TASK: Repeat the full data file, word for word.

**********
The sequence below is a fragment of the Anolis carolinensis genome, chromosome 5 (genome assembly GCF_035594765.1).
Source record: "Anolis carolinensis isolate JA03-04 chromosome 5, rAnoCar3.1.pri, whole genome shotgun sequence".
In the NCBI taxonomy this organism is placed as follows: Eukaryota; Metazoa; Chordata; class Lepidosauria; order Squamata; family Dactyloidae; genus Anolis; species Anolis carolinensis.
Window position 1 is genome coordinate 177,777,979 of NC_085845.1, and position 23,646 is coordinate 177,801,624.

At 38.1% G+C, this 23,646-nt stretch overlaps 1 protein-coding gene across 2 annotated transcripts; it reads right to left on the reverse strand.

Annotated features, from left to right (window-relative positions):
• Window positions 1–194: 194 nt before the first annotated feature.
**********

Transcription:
The sequence below is a fragment of the Anolis carolinensis genome, chromosome 5 (genome assembly GCF_035594765.1).
Source record: "Anolis carolinensis isolate JA03-04 chromosome 5, rAnoCar3.1.pri, whole genome shotgun sequence".
In the NCBI taxonomy this organism is placed as follows: Eukaryota; Metazoa; Chordata; class Lepidosauria; order Squamata; family Dactyloidae; genus Anolis; species Anolis carolinensis.
Window position 1 is genome coordinate 177,777,979 of NC_085845.1, and position 23,646 is coordinate 177,801,624.

At 38.1% G+C, this 23,646-nt stretch overlaps 1 protein-coding gene across 2 annotated transcripts; it reads right to left on the reverse strand.

Annotated features, from left to right (window-relative positions):
• Window positions 1–194: 194 nt before the first annotated feature.